ALS & Healthcare professionals…

It goes without saying that Healthcare professionals should at least have some awareness of ALS. This would be highly presumptive. It would be like saying every professional chef is aware of every recipe that exists. It simply is not possible, Healthcare professionals tend to focus in a specific area of interest to them. And although they do have a vast knowledge of diseases in general they are not required to have in-depth knowledge outside of their area of expertise.

Take for example a neurologist, I don’t know how true this is and I can’t recall who shared it with me. I have been told that a neurologist in the US may encounter 1 ALS patient in their career. I am not saying this to get called out, but to emphasize the overall lack of awareness of ALS as a disease.

There are all kinds of figures floating out there such as:

  • there are approximately 30k ALS patients in the US
  • the CDC reports 12 to 15k
  • every 90 minutes someone is diagnosed or passes away from ALS
  • military veterans are twice as likely to develop ALS
    *90-95% of ALS cases are sporadic, 5-10% are Famelial

As you can see it is daunting to keep up with all of the information on ALS. Add to this all the amazing research, clinical trials and endeavors to create awareness and one can get lost in the figures alone.

Back to my original concern, awareness by Healthcare professionals. I will stick with one area of healthcare, emergency departments. Having worked in Emergency and Trauma myself I can attest to this. I knew very little about ALS.

Emergency departments can be very dangerous to ALS patients in advanced stages. This is due to the fact that if the patient is not able to communicate and the staff are not aware of the patient’s condition trouble will ensue. There are protocols ER’s apply to every patient depending on the immediate needs. For trauma it is spine boards, C- collars and oxygen; all three can be deadly to an ALS patient. Sedatives and painkillers can also compromise an ALS patients respirations.

Covid turned everything upsidedown and made impossible to remain with pALS when admitted last year. I suspect a number of pALS passed not from covid, but from the effects of limitations of access to personal Caregivers while in hospital.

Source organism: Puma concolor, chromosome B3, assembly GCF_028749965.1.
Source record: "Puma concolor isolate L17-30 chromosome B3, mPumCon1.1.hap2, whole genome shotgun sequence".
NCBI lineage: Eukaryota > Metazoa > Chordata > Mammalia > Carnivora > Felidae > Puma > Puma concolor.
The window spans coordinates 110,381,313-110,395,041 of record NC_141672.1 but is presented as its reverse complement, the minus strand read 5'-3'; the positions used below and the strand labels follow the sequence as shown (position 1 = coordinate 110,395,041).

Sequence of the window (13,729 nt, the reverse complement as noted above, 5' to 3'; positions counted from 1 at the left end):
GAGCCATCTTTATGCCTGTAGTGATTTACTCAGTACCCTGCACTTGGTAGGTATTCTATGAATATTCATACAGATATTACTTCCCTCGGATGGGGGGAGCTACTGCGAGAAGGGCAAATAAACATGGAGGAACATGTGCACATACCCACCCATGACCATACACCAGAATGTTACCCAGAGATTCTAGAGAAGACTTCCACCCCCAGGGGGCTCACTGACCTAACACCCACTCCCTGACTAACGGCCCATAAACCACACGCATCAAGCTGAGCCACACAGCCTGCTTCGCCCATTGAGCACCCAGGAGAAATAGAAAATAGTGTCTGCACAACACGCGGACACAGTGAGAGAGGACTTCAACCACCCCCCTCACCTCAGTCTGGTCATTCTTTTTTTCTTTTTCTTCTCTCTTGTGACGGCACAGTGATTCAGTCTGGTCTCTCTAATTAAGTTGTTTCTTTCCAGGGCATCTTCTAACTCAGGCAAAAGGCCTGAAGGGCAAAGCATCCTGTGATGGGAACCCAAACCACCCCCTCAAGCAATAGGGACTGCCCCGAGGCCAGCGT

So what can you do to lessen complications from ER visits and EMS services.

  • As your condition progresses make contact with your nearest First Responders and offer to educate them on ALS.
  • Have either a written statement that includes medical history and meds.
  • Never throw away pill bottles if you use a pill organizer! If admitted to hospital they will require original container to administer “YOUR” own meds.
  • Take all meds to hospital, Hospitals do not stock every medicine, they may not have access to highly specialized/unique meds.
  • Plan for communication challenges. *Always have a low-tech method of communication available if your pALS can’t communicate.
  • Prepare a packet of medical/legal documents. Better yet compile everything on a tablet or app, accessible to anyone needing it.

!!Most of all remember that EMS and ER staff are extremely well trained and will always focus on life threatening needs first!!

For many years there has been a push to establish a national hotline for healthcare professionals when treating the ALS patient. Last I heard is that the logistics for this are too daunting.

I could go on but you get the message. Awareness and education is important at every level.

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